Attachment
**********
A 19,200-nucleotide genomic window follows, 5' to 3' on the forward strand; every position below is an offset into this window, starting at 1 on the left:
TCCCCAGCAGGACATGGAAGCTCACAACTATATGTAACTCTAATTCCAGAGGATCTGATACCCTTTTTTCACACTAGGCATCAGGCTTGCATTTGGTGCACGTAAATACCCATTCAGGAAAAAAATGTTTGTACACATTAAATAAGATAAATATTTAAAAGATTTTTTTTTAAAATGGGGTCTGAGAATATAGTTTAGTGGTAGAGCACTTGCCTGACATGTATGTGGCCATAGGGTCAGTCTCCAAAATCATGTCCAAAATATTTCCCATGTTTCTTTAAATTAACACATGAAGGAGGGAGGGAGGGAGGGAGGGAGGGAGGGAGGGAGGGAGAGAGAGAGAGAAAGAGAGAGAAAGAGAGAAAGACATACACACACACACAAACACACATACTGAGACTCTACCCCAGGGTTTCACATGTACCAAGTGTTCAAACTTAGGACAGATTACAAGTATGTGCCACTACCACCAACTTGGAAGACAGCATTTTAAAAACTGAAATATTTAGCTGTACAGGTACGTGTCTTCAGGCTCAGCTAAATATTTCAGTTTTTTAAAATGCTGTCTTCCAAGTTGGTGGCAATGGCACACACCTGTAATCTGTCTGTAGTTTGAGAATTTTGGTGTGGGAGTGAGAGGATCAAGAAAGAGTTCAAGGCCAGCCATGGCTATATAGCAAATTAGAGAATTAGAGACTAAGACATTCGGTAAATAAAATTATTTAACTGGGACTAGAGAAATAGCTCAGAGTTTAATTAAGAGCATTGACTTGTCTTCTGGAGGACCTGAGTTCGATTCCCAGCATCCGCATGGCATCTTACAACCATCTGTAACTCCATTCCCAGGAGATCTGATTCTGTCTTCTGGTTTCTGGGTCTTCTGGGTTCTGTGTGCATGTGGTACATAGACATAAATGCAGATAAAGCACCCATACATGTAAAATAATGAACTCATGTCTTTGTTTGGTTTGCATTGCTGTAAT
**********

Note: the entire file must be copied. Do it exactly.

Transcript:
A 19,200-nucleotide genomic window follows, 5' to 3' on the forward strand; every position below is an offset into this window, starting at 1 on the left:
TCCCCAGCAGGACATGGAAGCTCACAACTATATGTAACTCTAATTCCAGAGGATCTGATACCCTTTTTTCACACTAGGCATCAGGCTTGCATTTGGTGCACGTAAATACCCATTCAGGAAAAAAATGTTTGTACACATTAAATAAGATAAATATTTAAAAGATTTTTTTTTAAAATGGGGTCTGAGAATATAGTTTAGTGGTAGAGCACTTGCCTGACATGTATGTGGCCATAGGGTCAGTCTCCAAAATCATGTCCAAAATATTTCCCATGTTTCTTTAAATTAACACATGAAGGAGGGAGGGAGGGAGGGAGGGAGGGAGGGAGGGAGGGAGAGAGAGAGAGAAAGAGAGAGAAAGAGAGAAAGACATACACACACACACAAACACACATACTGAGACTCTACCCCAGGGTTTCACATGTACCAAGTGTTCAAACTTAGGACAGATTACAAGTATGTGCCACTACCACCAACTTGGAAGACAGCATTTTAAAAACTGAAATATTTAGCTGTACAGGTACGTGTCTTCAGGCTCAGCTAAATATTTCAGTTTTTTAAAATGCTGTCTTCCAAGTTGGTGGCAATGGCACACACCTGTAATCTGTCTGTAGTTTGAGAATTTTGGTGTGGGAGTGAGAGGATCAAGAAAGAGTTCAAGGCCAGCCATGGCTATATAGCAAATTAGAGAATTAGAGACTAAGACATTCGGTAAATAAAATTATTTAACTGGGACTAGAGAAATAGCTCAGAGTTTAATTAAGAGCATTGACTTGTCTTCTGGAGGACCTGAGTTCGATTCCCAGCATCCGCATGGCATCTTACAACCATCTGTAACTCCATTCCCAGGAGATCTGATTCTGTCTTCTGGTTTCTGGGTCTTCTGGGTTCTGTGTGCATGTGGTACATAGACATAAATGCAGATAAAGCACCCATACATGTAAAATAATGAACTCATGTCTTTGTTTGGTTTGCATTGCTGTAAT